KALININGRAD:  Spain, courtesy of a double drama in the last minute, are heading for Moscow on Sunday to face hosts Russia in the knockout stage of the 2018 FIFA World Cup.

The 2010 world champions topped Group B after a remarkable turnaround in the last minutes of their 2-2 draw with Morocco in Kaliningrad — just as European title-holders Portugal were being hauled back to 1-1 by Iran in Saransk.

Spain, creative in attack but disorientated in defence, conceded an early goal to Morocco’s Khalid Boutaib but quickly levelled through Isco. Noureddine Amrabat hit the bar in the second half before Morocco regained the lead through a magnificent header from substitute Youssef En Nesyri.

At that point Spain were only just clinging on to second place in the group but, in the last minute, substitute Thiago Aspas equalised. At first referee Ravshan Irmatov ruled out the goal for offside but VAR persuaded him to change his mind to the fury of the homeward-bound Moroccans.

Spain thus won the group on goals scored from Portugal as they extended their unbeaten run to 23 games.

A mix-up between Andres Iniesta and Sergio Ramos had allowed Khalid Boutaib to stride through and give Morocco a surprise 14th-minute lead.

Iniesta made amends five minutes later by helping create a sublime equaliser, exchanging passes with Diego Costa and getting to the byeline before cutting back for Isco to steer high into the net.

But Spain looked wobbly in defence when pressed by a committed, aggressive Morocco side, with Boutaib denied by the legs of David de Gea after Hakim Ziyech’s quick throw sent him clear.

Nordin Amrabat was desperately unlucky not to score in the second half as his searing shot came back off the angle of post and bar with De Gea motionless.

Isco was denied a second goal when his header was diverted wide by Romain Saiss – playing instead of dropped captain Medhi Benatia – before the late drama.

Spain have been hit and miss at this World Cup – perhaps unsurprisingly, given the turbulence surrounding the pre-tournament sacking of coach Julen Lopetegui.

They were excellent in their opening game against Portugal – but had to settle for a 3-3 draw – and poor in their second match against Iran – but won 1-0.

In Kaliningrad, they dominated possession – having more than 75pc of the ball – and had 18 shots to Morocco’s six. However, they produced a performance that must still have concerned new coach Fernando Hierro.

The game’s first two goals were the clearest demonstration of Spain’s strange display. Iniesta’s loose return pass to Ramos was down to a lapse in concentration, allowing Morocco to take the lead, but his setting up of Isco’s equaliser was beautifully done.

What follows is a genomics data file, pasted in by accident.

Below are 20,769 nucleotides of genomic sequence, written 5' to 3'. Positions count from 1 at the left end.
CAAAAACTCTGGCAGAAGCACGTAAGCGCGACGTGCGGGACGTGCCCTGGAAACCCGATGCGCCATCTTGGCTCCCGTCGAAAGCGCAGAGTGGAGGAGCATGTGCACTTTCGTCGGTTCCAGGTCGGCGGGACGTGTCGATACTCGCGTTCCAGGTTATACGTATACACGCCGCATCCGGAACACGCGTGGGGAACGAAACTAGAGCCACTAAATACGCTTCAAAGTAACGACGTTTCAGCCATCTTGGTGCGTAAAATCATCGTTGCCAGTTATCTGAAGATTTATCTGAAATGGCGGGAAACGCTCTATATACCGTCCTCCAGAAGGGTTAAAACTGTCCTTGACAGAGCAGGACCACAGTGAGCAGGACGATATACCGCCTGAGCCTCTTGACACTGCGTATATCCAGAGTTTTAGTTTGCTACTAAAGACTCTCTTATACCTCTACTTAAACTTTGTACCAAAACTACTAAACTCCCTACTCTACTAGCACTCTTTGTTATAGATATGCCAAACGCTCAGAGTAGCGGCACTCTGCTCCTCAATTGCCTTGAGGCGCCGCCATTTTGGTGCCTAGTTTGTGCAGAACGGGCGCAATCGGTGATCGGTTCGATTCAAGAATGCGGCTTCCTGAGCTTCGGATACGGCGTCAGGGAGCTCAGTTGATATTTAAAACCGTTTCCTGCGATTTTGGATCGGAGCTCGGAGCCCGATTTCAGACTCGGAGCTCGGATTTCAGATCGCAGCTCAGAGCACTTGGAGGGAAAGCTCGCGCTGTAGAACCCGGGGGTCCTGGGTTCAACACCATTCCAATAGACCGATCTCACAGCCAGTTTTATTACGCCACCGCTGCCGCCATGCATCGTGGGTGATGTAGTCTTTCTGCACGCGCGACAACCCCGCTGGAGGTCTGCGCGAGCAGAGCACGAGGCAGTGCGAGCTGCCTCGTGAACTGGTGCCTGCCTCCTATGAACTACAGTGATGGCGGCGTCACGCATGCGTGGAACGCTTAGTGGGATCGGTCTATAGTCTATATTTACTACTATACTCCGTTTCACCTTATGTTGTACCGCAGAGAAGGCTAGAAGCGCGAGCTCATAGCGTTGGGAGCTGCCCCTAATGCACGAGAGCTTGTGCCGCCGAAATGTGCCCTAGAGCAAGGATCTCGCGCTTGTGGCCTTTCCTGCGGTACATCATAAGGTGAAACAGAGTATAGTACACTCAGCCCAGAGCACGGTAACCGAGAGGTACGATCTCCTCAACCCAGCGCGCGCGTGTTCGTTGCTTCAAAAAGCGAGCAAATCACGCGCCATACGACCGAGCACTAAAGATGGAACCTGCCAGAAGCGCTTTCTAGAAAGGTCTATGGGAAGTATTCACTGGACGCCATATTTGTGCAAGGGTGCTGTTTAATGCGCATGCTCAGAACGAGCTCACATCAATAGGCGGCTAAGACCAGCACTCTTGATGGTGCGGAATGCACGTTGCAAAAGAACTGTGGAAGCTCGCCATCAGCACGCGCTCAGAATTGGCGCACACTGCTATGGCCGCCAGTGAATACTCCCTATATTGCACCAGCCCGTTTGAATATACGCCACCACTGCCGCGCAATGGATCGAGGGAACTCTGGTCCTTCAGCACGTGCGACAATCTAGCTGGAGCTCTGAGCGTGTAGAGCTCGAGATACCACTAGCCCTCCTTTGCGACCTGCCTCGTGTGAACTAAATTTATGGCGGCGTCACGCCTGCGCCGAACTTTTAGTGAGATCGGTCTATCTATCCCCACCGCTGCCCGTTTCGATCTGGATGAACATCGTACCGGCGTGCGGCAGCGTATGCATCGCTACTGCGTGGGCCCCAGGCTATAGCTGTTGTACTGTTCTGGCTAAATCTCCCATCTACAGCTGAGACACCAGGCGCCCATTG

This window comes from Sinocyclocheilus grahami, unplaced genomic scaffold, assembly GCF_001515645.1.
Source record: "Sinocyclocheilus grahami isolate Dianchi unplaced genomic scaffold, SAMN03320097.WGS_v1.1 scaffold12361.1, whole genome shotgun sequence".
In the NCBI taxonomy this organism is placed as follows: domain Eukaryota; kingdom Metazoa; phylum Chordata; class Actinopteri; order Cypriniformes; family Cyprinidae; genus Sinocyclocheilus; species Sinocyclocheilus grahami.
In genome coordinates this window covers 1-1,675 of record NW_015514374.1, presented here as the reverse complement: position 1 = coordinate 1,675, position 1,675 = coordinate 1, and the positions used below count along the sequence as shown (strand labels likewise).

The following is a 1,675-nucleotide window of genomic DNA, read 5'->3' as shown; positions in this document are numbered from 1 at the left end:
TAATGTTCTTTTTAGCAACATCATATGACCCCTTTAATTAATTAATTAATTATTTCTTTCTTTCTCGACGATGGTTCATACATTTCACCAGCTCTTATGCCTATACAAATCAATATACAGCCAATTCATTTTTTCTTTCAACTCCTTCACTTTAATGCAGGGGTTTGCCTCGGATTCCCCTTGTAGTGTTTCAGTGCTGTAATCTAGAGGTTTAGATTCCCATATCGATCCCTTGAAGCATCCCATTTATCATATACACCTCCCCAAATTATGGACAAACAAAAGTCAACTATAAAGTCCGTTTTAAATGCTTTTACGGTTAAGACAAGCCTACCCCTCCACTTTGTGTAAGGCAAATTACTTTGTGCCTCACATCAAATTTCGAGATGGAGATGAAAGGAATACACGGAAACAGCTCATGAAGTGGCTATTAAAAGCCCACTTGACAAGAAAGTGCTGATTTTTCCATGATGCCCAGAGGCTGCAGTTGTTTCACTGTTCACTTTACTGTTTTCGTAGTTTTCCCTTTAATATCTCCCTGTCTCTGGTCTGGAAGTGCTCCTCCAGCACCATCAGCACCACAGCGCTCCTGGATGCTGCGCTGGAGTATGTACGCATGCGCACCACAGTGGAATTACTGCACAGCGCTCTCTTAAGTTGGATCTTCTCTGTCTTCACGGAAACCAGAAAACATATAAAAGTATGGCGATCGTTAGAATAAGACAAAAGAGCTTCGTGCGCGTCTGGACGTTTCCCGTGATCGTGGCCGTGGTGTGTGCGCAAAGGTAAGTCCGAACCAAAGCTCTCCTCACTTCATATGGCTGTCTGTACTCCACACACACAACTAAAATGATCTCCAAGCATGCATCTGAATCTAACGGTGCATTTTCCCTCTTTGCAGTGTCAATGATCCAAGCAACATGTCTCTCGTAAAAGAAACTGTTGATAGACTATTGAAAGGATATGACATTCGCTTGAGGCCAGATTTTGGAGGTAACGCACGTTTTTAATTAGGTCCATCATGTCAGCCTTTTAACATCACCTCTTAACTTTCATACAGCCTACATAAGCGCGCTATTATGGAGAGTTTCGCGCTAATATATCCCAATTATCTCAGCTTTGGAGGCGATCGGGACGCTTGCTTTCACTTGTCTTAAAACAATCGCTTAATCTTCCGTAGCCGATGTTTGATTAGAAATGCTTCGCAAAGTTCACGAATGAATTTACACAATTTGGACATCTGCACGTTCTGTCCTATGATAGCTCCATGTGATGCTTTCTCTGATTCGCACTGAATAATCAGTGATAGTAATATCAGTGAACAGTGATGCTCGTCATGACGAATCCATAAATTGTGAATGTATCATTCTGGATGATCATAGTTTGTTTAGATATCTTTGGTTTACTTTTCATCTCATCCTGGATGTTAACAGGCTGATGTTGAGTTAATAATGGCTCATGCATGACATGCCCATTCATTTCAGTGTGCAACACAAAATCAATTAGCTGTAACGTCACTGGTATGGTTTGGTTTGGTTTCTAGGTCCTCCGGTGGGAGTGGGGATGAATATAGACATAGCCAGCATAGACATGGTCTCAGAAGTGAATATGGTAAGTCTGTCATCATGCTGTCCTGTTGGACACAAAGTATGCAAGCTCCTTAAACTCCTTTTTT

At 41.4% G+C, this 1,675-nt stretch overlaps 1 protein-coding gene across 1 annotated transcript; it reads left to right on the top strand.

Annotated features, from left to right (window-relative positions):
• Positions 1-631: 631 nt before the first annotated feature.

Spain were defensively off-key whenever under pressure, with Gerard Pique lucky to escape punishment early on for a two-footed lunge towards Boutaib – saved by the fact that he did make contact with the ball – before he avoided sanction for a clear second-half handball on the edge of his own penalty area.

In Pique’s defence, he nearly made amends with a header that veered just wide, from an Isco corner, but they were grateful to Aspas for securing them first place in the group – and ensuring they avoided the dangerous Uruguay in the next round.

There has clearly been a lot of frustration building up in the Morocco camp and at times they were too aggressive – as a tally of six yellow cards showed, even if one or two of them were harsh.

However, their commitment made for an enthralling game in which they defended with great discipline and looked dangerous on the counter-attack.

Coach Herve Renard had complained before the game about refereeing decisions going against his team in their opening two games, and his players thought they had been on the wrong end of a decision when Aspas’ goal was allowed to stand.

Frustrations threatened to boil over in a chaotic end to the game, with a cluster of players being involved in a confrontation – although television evidence suggested that referee Irmatov did get it right by allowing the goal after consulting with the video assistant refereeing team.

Renard: “We suffered, as every team that plays against Spain suffers, because their line-up is a mix of Real Madrid and Barcelona players – all exceptional.

“But I think our players, the whole team, should be commended for this game and the entire World Cup.

“We’ve lacked a bit of experience and there were games we should have had better results in. But we’ve shown that we can take on two of the best teams in the world, Portugal and Spain, and represent Morocco well.”

Spain midfielder Isco: “Now we are facing the moment of truth but I have complete faith in this team. Morocco was a really tough match. Maybe we were lacking greater control of the game and normally that is what we do a lot better.”

Spain have not lost a fixture – competitive or friendly – since defeat by Italy at Euro 2016.